It’s no secret that David Bowie was something of a phenomenon. The unique ability for relentless creative metamorphosis allowed the Starman to sculpt a legacy that remains largely unparalleled in popular music.
Bowie’s rise to fame wasn’t as fast as he might have hoped, and it would take a couple of albums before he managed to finetune his formula for popular acclaim. The early glimmer of fame was welcomed with the release of Space Oddity in 1969. It was buoyed by the international success of its title track, timed to perfection with the Apollo 11 Moon landings.
However, it wasn’t until the early 1970s, with the release of Hunky Dory in 1971 and The Rise and Fall of Ziggy Stardust and The Spiders From Mars a year thereafter, that Bowie became a global sensation. By this point, the amiable artist had made friends with most who were lucky enough to cross his path.
Bowie had a very interesting personality; he was neither introverted nor extroverted. When asked about the motivation behind his alter ego, Ziggy Stardust, he said: “I’m not particularly a gregarious person. I had an unbearable shyness; it was much easier for me to keep on with the Ziggy thing, off stage as well as on. Who was David Bowie? And who was Ziggy Stardust? It was motivated by shyness.”
His shy vulnerability made Bowie approachable and easy to get on with, yet the confident Ziggy Stardust side of his personality allowed him the space to exhibit his creative will. With this winning formula, Bowie had a positive impact on many of the peers he worked alongside.
Bowie’s glam era portrayed him as an alien, or ‘Starman’, who gives his outsider’s view on the plight of Earth. In reality, too, Bowie was a superhero of sorts. Throughout his career, there were several examples of Bowie’s enduring compassion and selflessness as he looked to share any success and good fortune amongst his peers. Today, we list five artists whose careers likely would have fizzled out if not for Bowie’s helping hand.
Five artists that David Bowie saved from destitution:
In the mid-1970s, Bowie and Iggy Pop agreed to geographically distance themselves from their drug addictions and unsustainable rock ‘n’ roll lifestyles. They travelled first to Château d’Hérouville, the same French location where Bowie recorded his covers album, Pin-Ups, in 1973. It was here where Bowie began recording his 1977 masterpiece Low, which would become the first instalment of his famed experimental Berlin trilogy. Meanwhile, Bowie helped Iggy with his debut solo record, The Idiot.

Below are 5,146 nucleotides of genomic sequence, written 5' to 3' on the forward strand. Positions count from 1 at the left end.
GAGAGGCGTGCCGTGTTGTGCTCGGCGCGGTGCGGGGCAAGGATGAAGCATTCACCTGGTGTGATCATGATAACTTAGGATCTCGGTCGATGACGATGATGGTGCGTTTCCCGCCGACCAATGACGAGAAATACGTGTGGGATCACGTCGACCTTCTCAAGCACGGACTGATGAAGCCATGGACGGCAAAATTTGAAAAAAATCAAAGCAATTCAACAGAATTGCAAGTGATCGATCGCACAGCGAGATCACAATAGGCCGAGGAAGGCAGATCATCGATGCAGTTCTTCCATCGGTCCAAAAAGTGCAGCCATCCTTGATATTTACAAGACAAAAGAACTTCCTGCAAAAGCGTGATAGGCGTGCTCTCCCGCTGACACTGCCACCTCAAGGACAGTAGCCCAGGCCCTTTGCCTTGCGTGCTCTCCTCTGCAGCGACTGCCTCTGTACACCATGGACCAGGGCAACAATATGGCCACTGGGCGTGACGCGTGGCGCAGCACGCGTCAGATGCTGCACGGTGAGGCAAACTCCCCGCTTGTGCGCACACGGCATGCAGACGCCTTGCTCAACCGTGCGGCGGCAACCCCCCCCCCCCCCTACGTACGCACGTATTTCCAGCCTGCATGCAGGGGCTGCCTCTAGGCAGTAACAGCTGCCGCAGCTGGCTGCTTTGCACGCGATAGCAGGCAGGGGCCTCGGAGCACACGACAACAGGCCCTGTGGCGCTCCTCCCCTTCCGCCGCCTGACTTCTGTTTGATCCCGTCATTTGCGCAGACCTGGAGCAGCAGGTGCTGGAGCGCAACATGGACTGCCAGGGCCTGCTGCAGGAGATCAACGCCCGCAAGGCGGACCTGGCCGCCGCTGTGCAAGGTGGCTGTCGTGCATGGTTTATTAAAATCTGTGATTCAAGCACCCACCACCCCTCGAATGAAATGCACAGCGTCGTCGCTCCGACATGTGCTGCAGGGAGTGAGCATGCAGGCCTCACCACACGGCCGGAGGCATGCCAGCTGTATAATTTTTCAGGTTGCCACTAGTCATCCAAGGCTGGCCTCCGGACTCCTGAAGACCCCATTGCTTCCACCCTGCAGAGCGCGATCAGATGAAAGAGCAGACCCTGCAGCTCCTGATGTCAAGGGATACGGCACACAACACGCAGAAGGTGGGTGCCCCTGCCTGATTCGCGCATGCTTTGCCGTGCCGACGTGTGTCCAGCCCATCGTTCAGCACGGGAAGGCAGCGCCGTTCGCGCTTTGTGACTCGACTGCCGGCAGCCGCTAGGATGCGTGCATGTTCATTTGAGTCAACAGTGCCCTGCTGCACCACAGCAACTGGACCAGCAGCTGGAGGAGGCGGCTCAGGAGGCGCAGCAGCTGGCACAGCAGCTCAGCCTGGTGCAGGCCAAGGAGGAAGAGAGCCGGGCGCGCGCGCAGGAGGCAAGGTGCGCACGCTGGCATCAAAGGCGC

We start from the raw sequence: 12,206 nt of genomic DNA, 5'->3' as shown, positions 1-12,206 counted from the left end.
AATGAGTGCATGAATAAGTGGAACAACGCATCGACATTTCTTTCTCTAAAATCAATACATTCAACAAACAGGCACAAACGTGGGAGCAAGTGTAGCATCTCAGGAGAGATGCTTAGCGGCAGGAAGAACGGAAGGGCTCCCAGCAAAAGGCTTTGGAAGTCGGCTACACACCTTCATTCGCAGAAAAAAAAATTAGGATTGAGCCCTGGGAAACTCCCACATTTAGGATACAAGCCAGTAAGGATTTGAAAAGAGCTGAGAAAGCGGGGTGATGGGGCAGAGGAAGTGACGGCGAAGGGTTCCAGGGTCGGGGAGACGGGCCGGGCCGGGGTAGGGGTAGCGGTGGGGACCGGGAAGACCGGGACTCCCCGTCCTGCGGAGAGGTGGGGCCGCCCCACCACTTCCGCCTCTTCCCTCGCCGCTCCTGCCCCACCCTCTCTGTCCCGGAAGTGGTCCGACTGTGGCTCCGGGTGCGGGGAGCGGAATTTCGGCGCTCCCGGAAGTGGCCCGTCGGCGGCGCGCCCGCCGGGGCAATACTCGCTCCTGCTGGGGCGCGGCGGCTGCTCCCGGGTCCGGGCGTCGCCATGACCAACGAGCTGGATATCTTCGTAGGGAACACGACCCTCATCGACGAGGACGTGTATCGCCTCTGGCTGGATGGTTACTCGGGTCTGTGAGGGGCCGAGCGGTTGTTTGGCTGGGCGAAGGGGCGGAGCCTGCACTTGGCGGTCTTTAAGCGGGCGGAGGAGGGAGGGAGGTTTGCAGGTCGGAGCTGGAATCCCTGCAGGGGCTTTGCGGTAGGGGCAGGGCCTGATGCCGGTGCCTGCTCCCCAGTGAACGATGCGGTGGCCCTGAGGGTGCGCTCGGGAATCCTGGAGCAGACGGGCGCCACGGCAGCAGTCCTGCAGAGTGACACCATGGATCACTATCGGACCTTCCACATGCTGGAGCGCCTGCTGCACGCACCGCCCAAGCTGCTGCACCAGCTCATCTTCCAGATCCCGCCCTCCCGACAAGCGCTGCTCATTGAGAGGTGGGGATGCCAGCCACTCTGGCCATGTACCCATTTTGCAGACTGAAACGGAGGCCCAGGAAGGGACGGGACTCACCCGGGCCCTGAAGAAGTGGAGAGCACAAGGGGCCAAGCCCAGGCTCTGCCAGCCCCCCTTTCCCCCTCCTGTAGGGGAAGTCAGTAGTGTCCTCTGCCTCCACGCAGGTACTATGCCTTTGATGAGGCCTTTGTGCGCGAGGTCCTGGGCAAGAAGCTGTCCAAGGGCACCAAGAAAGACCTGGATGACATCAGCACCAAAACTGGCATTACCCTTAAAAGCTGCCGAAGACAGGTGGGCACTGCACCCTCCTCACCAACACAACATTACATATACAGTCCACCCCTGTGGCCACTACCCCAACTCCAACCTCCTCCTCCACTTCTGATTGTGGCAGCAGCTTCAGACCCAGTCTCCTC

Iggy once told The New York Times: “The friendship was basically that [Bowie] salvaged me from certain professional and maybe personal annihilation — simple as that. A lot of people were curious about me, but only he was the one who had enough truly in common with me, and who actually really liked what I did and could get on board with it, and who also had decent enough intentions to help me out. He did a good thing. He resurrected me. He was more of a benefactor than a friend in a way most people think of friendship. He went a bit out of his way to bestow some good karma on me.”
In the mid-1960s, before his years of fame, Bowie was among very few Brits to have come across the first album of The Velvet Underground. The trailblazing record had a huge impact on Bowie as a creative artist, and more directly, the song ‘I’m Waiting for the Man’ influenced Bowie’s Hunky Dory classic, ‘Queen Bitch’. While Lou Reed’s work with The Velvet Underground gave Bowie a helping hand, in 1971, Bowie’s helped save Reed’s moribund solo career by offering to help produce his seminal second studio album, Transformer, 1972.
Reed commented: “How can I remember my first impression of David Bowie? That’s really… [smiles] Okay… I mean, David and I are friends to this day. He’s very smart and very, very talented, and I met him in New York and thought, ‘This guy would be a fun guy to work with; we could really bring something to the dance.’”